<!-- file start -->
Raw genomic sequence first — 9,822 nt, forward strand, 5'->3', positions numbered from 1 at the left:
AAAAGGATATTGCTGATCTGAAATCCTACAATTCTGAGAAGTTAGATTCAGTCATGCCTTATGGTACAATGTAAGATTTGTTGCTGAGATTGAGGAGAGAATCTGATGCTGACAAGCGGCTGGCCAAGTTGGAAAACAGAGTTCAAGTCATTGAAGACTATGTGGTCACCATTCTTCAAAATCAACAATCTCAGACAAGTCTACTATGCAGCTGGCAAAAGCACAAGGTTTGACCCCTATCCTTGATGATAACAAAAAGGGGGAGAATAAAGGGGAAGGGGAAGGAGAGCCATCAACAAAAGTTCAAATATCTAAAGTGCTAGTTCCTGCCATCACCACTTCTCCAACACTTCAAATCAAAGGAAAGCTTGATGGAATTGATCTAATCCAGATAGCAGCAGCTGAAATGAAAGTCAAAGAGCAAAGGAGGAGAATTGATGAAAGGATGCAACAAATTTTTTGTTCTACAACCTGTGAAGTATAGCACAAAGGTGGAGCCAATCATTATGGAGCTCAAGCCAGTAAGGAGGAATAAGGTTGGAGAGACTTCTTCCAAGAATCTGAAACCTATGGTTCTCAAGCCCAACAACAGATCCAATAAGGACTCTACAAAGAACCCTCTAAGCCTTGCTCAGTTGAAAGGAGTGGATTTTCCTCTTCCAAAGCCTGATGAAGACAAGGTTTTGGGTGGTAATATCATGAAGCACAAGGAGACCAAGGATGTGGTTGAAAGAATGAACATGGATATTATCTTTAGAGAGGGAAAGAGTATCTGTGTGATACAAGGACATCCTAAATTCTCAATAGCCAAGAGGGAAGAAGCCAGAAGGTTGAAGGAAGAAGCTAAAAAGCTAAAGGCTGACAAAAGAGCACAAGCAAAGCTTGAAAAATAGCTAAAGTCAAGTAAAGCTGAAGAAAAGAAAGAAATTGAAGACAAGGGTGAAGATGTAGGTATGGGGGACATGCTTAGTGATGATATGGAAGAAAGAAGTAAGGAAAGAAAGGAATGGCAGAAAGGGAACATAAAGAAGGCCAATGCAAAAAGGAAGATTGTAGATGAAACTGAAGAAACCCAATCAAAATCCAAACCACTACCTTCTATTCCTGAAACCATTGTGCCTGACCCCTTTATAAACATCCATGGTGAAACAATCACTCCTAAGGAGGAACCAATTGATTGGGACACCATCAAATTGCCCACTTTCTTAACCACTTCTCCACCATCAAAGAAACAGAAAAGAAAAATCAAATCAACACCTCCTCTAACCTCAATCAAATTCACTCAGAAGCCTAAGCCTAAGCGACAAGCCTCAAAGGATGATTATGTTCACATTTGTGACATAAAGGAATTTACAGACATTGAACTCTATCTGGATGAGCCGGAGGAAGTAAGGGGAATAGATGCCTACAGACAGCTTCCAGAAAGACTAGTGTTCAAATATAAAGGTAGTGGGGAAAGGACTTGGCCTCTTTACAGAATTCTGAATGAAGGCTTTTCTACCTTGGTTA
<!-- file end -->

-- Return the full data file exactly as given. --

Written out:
Raw genomic sequence first — 9,822 nt, forward strand, 5'->3', positions numbered from 1 at the left:
AAAAGGATATTGCTGATCTGAAATCCTACAATTCTGAGAAGTTAGATTCAGTCATGCCTTATGGTACAATGTAAGATTTGTTGCTGAGATTGAGGAGAGAATCTGATGCTGACAAGCGGCTGGCCAAGTTGGAAAACAGAGTTCAAGTCATTGAAGACTATGTGGTCACCATTCTTCAAAATCAACAATCTCAGACAAGTCTACTATGCAGCTGGCAAAAGCACAAGGTTTGACCCCTATCCTTGATGATAACAAAAAGGGGGAGAATAAAGGGGAAGGGGAAGGAGAGCCATCAACAAAAGTTCAAATATCTAAAGTGCTAGTTCCTGCCATCACCACTTCTCCAACACTTCAAATCAAAGGAAAGCTTGATGGAATTGATCTAATCCAGATAGCAGCAGCTGAAATGAAAGTCAAAGAGCAAAGGAGGAGAATTGATGAAAGGATGCAACAAATTTTTTGTTCTACAACCTGTGAAGTATAGCACAAAGGTGGAGCCAATCATTATGGAGCTCAAGCCAGTAAGGAGGAATAAGGTTGGAGAGACTTCTTCCAAGAATCTGAAACCTATGGTTCTCAAGCCCAACAACAGATCCAATAAGGACTCTACAAAGAACCCTCTAAGCCTTGCTCAGTTGAAAGGAGTGGATTTTCCTCTTCCAAAGCCTGATGAAGACAAGGTTTTGGGTGGTAATATCATGAAGCACAAGGAGACCAAGGATGTGGTTGAAAGAATGAACATGGATATTATCTTTAGAGAGGGAAAGAGTATCTGTGTGATACAAGGACATCCTAAATTCTCAATAGCCAAGAGGGAAGAAGCCAGAAGGTTGAAGGAAGAAGCTAAAAAGCTAAAGGCTGACAAAAGAGCACAAGCAAAGCTTGAAAAATAGCTAAAGTCAAGTAAAGCTGAAGAAAAGAAAGAAATTGAAGACAAGGGTGAAGATGTAGGTATGGGGGACATGCTTAGTGATGATATGGAAGAAAGAAGTAAGGAAAGAAAGGAATGGCAGAAAGGGAACATAAAGAAGGCCAATGCAAAAAGGAAGATTGTAGATGAAACTGAAGAAACCCAATCAAAATCCAAACCACTACCTTCTATTCCTGAAACCATTGTGCCTGACCCCTTTATAAACATCCATGGTGAAACAATCACTCCTAAGGAGGAACCAATTGATTGGGACACCATCAAATTGCCCACTTTCTTAACCACTTCTCCACCATCAAAGAAACAGAAAAGAAAAATCAAATCAACACCTCCTCTAACCTCAATCAAATTCACTCAGAAGCCTAAGCCTAAGCGACAAGCCTCAAAGGATGATTATGTTCACATTTGTGACATAAAGGAATTTACAGACATTGAACTCTATCTGGATGAGCCGGAGGAAGTAAGGGGAATAGATGCCTACAGACAGCTTCCAGAAAGACTAGTGTTCAAATATAAAGGTAGTGGGGAAAGGACTTGGCCTCTTTACAGAATTCTGAATGAAGGCTTTTCTACCTTGGTTA